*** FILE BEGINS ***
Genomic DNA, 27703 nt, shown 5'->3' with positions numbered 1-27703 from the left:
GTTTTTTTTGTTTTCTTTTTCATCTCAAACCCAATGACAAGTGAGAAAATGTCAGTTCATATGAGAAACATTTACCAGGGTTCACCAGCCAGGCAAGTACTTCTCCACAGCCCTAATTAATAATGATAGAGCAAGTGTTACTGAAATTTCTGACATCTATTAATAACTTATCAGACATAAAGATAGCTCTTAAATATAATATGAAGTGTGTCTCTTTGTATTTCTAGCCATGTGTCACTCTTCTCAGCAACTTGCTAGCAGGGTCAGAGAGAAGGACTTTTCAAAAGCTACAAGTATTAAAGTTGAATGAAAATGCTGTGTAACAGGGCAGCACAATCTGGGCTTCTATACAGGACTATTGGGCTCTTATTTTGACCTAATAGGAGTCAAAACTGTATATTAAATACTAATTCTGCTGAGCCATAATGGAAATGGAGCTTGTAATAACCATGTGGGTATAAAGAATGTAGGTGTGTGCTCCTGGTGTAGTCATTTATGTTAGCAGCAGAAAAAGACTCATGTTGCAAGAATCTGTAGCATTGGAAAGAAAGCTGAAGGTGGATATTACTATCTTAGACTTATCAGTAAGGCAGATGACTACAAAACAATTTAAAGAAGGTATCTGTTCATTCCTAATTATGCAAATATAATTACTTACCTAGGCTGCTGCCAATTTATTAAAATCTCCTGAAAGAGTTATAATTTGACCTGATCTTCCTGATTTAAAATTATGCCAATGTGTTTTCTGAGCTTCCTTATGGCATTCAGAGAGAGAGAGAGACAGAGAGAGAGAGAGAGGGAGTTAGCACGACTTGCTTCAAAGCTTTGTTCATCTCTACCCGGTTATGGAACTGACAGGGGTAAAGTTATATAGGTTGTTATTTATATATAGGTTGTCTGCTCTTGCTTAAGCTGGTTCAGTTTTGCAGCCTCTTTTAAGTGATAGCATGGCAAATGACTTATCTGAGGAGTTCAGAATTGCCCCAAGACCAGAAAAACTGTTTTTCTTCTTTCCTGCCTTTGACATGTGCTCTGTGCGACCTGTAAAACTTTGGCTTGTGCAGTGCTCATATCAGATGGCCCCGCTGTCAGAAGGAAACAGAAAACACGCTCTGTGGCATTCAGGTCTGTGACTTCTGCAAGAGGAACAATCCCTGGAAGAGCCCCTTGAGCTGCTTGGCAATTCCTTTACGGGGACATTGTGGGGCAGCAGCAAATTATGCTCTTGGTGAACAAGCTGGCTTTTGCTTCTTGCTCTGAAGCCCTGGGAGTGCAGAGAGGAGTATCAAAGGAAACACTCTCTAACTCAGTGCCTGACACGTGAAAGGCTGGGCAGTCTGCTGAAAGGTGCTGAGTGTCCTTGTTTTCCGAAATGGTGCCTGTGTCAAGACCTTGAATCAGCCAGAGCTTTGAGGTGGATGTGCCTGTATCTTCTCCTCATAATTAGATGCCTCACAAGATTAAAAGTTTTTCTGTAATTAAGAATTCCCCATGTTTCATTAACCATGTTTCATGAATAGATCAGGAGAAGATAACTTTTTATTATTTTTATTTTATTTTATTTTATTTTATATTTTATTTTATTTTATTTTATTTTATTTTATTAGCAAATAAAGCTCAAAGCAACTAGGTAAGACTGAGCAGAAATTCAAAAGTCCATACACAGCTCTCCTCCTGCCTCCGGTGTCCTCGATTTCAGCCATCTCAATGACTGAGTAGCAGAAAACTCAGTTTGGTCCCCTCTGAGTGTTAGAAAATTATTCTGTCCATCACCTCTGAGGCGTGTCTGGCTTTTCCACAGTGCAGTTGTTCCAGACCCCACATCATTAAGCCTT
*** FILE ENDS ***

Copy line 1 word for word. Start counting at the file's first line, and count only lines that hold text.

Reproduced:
Genomic DNA, 27703 nt, shown 5'->3' with positions numbered 1-27703 from the left: